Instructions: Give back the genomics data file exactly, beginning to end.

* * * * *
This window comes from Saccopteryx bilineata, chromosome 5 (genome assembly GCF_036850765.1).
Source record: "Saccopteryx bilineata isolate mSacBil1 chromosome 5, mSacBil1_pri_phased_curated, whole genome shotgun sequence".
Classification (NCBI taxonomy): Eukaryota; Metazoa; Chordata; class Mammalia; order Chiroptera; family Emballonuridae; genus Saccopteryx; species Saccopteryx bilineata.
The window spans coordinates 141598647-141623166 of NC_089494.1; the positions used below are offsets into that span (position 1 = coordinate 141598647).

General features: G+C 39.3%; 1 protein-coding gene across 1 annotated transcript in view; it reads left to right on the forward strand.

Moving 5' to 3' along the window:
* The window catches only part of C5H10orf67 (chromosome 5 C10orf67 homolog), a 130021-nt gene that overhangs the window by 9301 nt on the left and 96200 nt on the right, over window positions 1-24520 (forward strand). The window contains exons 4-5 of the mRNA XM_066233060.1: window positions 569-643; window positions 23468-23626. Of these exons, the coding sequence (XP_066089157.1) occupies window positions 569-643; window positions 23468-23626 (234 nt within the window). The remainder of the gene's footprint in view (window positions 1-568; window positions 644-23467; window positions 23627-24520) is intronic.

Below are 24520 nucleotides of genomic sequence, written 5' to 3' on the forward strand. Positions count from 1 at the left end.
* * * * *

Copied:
This window comes from Saccopteryx bilineata, chromosome 5 (genome assembly GCF_036850765.1).
Source record: "Saccopteryx bilineata isolate mSacBil1 chromosome 5, mSacBil1_pri_phased_curated, whole genome shotgun sequence".
Classification (NCBI taxonomy): Eukaryota; Metazoa; Chordata; class Mammalia; order Chiroptera; family Emballonuridae; genus Saccopteryx; species Saccopteryx bilineata.
The window spans coordinates 141598647-141623166 of NC_089494.1; the positions used below are offsets into that span (position 1 = coordinate 141598647).

General features: G+C 39.3%; 1 protein-coding gene across 1 annotated transcript in view; it reads left to right on the forward strand.

Moving 5' to 3' along the window:
* The window catches only part of C5H10orf67 (chromosome 5 C10orf67 homolog), a 130021-nt gene that overhangs the window by 9301 nt on the left and 96200 nt on the right, over window positions 1-24520 (forward strand). The window contains exons 4-5 of the mRNA XM_066233060.1: window positions 569-643; window positions 23468-23626. Of these exons, the coding sequence (XP_066089157.1) occupies window positions 569-643; window positions 23468-23626 (234 nt within the window). The remainder of the gene's footprint in view (window positions 1-568; window positions 644-23467; window positions 23627-24520) is intronic.

Below are 24520 nucleotides of genomic sequence, written 5' to 3' on the forward strand. Positions count from 1 at the left end.